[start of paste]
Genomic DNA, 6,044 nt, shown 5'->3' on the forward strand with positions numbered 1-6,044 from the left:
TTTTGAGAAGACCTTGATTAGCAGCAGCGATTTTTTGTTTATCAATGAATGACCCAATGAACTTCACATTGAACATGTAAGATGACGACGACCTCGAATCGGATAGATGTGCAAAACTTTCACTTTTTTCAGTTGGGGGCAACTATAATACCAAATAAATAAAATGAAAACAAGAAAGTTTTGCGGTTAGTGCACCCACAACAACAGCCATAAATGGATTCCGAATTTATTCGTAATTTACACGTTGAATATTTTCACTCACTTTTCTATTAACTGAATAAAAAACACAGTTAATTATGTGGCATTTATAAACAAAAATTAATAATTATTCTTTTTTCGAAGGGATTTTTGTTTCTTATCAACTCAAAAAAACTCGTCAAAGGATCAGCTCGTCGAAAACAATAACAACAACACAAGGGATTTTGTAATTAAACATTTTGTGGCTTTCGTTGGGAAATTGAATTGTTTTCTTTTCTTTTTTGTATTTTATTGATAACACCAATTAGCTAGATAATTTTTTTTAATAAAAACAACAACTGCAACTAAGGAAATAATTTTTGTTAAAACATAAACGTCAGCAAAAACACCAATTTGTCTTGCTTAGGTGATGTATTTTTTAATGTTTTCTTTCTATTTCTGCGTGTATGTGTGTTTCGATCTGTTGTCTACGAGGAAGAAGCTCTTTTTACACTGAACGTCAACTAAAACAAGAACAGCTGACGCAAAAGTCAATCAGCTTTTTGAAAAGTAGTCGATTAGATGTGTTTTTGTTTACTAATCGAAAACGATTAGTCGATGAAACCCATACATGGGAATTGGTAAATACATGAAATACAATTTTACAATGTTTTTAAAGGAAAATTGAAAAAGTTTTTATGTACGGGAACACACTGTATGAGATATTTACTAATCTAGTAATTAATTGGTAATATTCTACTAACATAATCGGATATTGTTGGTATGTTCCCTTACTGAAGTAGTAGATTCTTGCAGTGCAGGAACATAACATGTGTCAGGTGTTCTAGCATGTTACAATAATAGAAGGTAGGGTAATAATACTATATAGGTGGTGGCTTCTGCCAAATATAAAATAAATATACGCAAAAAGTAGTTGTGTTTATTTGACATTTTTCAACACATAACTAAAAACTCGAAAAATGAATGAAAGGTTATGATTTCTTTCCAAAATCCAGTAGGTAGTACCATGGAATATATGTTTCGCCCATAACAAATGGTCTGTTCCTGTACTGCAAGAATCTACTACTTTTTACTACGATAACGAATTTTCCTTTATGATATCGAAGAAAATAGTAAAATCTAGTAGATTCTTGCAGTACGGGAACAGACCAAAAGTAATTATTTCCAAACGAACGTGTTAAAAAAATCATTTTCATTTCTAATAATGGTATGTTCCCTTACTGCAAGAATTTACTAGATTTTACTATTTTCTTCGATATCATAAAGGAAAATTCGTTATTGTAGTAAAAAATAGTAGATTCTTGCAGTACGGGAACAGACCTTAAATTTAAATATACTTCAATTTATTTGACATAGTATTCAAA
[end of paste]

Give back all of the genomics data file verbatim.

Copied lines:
Genomic DNA, 6,044 nt, shown 5'->3' on the forward strand with positions numbered 1-6,044 from the left:
TTTTGAGAAGACCTTGATTAGCAGCAGCGATTTTTTGTTTATCAATGAATGACCCAATGAACTTCACATTGAACATGTAAGATGACGACGACCTCGAATCGGATAGATGTGCAAAACTTTCACTTTTTTCAGTTGGGGGCAACTATAATACCAAATAAATAAAATGAAAACAAGAAAGTTTTGCGGTTAGTGCACCCACAACAACAGCCATAAATGGATTCCGAATTTATTCGTAATTTACACGTTGAATATTTTCACTCACTTTTCTATTAACTGAATAAAAAACACAGTTAATTATGTGGCATTTATAAACAAAAATTAATAATTATTCTTTTTTCGAAGGGATTTTTGTTTCTTATCAACTCAAAAAAACTCGTCAAAGGATCAGCTCGTCGAAAACAATAACAACAACACAAGGGATTTTGTAATTAAACATTTTGTGGCTTTCGTTGGGAAATTGAATTGTTTTCTTTTCTTTTTTGTATTTTATTGATAACACCAATTAGCTAGATAATTTTTTTTAATAAAAACAACAACTGCAACTAAGGAAATAATTTTTGTTAAAACATAAACGTCAGCAAAAACACCAATTTGTCTTGCTTAGGTGATGTATTTTTTAATGTTTTCTTTCTATTTCTGCGTGTATGTGTGTTTCGATCTGTTGTCTACGAGGAAGAAGCTCTTTTTACACTGAACGTCAACTAAAACAAGAACAGCTGACGCAAAAGTCAATCAGCTTTTTGAAAAGTAGTCGATTAGATGTGTTTTTGTTTACTAATCGAAAACGATTAGTCGATGAAACCCATACATGGGAATTGGTAAATACATGAAATACAATTTTACAATGTTTTTAAAGGAAAATTGAAAAAGTTTTTATGTACGGGAACACACTGTATGAGATATTTACTAATCTAGTAATTAATTGGTAATATTCTACTAACATAATCGGATATTGTTGGTATGTTCCCTTACTGAAGTAGTAGATTCTTGCAGTGCAGGAACATAACATGTGTCAGGTGTTCTAGCATGTTACAATAATAGAAGGTAGGGTAATAATACTATATAGGTGGTGGCTTCTGCCAAATATAAAATAAATATACGCAAAAAGTAGTTGTGTTTATTTGACATTTTTCAACACATAACTAAAAACTCGAAAAATGAATGAAAGGTTATGATTTCTTTCCAAAATCCAGTAGGTAGTACCATGGAATATATGTTTCGCCCATAACAAATGGTCTGTTCCTGTACTGCAAGAATCTACTACTTTTTACTACGATAACGAATTTTCCTTTATGATATCGAAGAAAATAGTAAAATCTAGTAGATTCTTGCAGTACGGGAACAGACCAAAAGTAATTATTTCCAAACGAACGTGTTAAAAAAATCATTTTCATTTCTAATAATGGTATGTTCCCTTACTGCAAGAATTTACTAGATTTTACTATTTTCTTCGATATCATAAAGGAAAATTCGTTATTGTAGTAAAAAATAGTAGATTCTTGCAGTACGGGAACAGACCTTAAATTTAAATATACTTCAATTTATTTGACATAGTATTCAAA